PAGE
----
Herman Cain Shoots Self in Foot with Terrible Media Response Strategy

Posted: November 3, 2011 in Media, Messaging, Politics
Tags: , , , , , , , , ,

As of the time of this post, Herman Cain has taken a story which should have run for 2 or 3 days and will have extended it to at least a week.

All because he had an ineffectual strategy to handling the “ambush accusation”.

Early this week, Politico published a story talking about sexual harassment allegations made against him when he was CEO of the National Restaurant Association.  Then the organization did an ambush video interview with him (sorry, I can’t get the video to link here), which shows Cain as clearly unprepared to respond.

Throughout the week, Cain has given various inconsistent responses to questions about the accusations to various media outlets which has simply fed the frenzy and kept the story alive.

Because of the ineffective media response shown by Cain, we don’t know the whole story — yet.

Make no mistake, a story will emerge. Whether it is the truth, remains to be seen and will largely be buffeted by the winds of political gamesmanship and agendas.

That being said, much of the pain to Cain’s campaign is self-induced.  It is interesting to hear that Politico may have actually called Cain’s office before the story broke for a comment (which is usually the practice of most media operations). If that is the case, then there is no excuse for being unprepared.

Then, Cain’s first response is to blame someone for leaking the story(specifically, the Perry campaign).  That’s been the Obama administration‘s strategy for 3 years and it’s perceived to only affect those who are already haters anyway. It doesn’t seem very, um, presidential to throw a tantrum and not take responsibility and control of a situation.  It also makes the acqusations seem suspiciously true.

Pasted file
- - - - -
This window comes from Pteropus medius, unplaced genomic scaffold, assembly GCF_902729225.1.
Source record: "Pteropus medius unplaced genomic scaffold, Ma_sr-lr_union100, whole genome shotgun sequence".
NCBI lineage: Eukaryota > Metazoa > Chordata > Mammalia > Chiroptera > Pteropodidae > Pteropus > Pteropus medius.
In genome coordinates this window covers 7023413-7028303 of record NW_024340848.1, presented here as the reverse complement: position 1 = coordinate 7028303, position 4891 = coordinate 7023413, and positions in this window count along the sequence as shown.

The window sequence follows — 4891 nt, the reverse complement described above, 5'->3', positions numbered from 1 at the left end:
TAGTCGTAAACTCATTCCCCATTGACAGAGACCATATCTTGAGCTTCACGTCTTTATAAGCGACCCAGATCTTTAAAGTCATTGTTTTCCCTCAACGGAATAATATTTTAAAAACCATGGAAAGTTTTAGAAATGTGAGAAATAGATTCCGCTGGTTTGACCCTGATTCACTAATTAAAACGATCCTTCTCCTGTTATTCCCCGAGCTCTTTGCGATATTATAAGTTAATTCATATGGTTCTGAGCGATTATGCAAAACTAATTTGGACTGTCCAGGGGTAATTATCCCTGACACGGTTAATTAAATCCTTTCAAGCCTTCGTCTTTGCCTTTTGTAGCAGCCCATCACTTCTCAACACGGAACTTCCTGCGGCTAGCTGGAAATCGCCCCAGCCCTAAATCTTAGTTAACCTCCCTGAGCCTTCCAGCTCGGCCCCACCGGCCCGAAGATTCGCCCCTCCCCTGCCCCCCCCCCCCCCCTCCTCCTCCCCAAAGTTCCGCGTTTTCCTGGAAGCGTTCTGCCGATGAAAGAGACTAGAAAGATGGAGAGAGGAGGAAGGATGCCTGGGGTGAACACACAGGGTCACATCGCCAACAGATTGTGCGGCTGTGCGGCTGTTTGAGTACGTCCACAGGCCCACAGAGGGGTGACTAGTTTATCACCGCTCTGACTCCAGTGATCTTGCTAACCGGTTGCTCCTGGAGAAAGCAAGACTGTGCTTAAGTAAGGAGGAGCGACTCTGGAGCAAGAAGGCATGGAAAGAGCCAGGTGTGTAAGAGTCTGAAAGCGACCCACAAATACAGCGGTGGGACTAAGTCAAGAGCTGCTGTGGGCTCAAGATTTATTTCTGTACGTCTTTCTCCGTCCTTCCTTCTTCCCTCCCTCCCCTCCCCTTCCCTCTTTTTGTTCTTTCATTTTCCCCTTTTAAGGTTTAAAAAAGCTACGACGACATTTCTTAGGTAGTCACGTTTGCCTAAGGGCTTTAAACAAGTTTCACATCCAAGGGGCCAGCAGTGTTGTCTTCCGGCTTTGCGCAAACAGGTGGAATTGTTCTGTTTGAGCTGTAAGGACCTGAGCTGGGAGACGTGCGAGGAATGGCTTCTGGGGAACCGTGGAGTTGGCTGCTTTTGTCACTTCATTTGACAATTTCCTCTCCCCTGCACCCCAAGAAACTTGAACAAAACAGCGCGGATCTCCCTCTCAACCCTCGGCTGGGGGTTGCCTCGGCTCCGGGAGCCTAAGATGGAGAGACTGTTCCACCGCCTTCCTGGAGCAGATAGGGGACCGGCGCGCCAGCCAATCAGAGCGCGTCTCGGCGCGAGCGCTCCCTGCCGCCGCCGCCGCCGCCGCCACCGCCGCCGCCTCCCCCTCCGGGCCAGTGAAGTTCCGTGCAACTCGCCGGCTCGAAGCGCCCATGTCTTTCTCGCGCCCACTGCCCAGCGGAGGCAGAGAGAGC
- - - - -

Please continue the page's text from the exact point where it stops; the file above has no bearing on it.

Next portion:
Here’s some ideas of what Cain’s team should have done:

  1. When Politico calls to get a comment on the story, the media team recognizes the threat, then the team springs into action getting background.
  2. Since the campaign should be monitoring coverage and anything and everything with Cain’s name on it, the publication of the story should have set off all sorts of Google Alerts.
  3. Cain and media team sit down and review the situation, develop a response strategy and look at additional questions that will probably be asked.
  4. Take control of the story — tell the truth within the confines of whatever the reported settlements entailed.
    1. Yes, there were accusations made a long time ago.
    2. They were baseless.
    3. A difficult decision was made to settle the charges rather than fighting them for cost reasons.
    4. I would rather have definitively cleared my name, but I respected the decision for the good of the organization.
    5. I take accusations like these as a personal insult because I respect my fellow co-workers and have always excelled at building productive teams.
  5. Repeat the message, don’t be seen as dodging the message.
  6. Reframe the debate.
    1. I guess I should have expected these kinds of dirty tricks when we are dealing with national politics.
    2. It shows us that we are making headway in our campaign and are perceived as a threat to the political insiders (Cain is campaigning as an “outsider”).
    3. This is not going to distract us from our real message of helping Americans, the economy, jobs, reducing the debt, pension reform, etc., etc.

Unfortunately, this uneven response makes Cain look unprepared for the rigors of running a nation.


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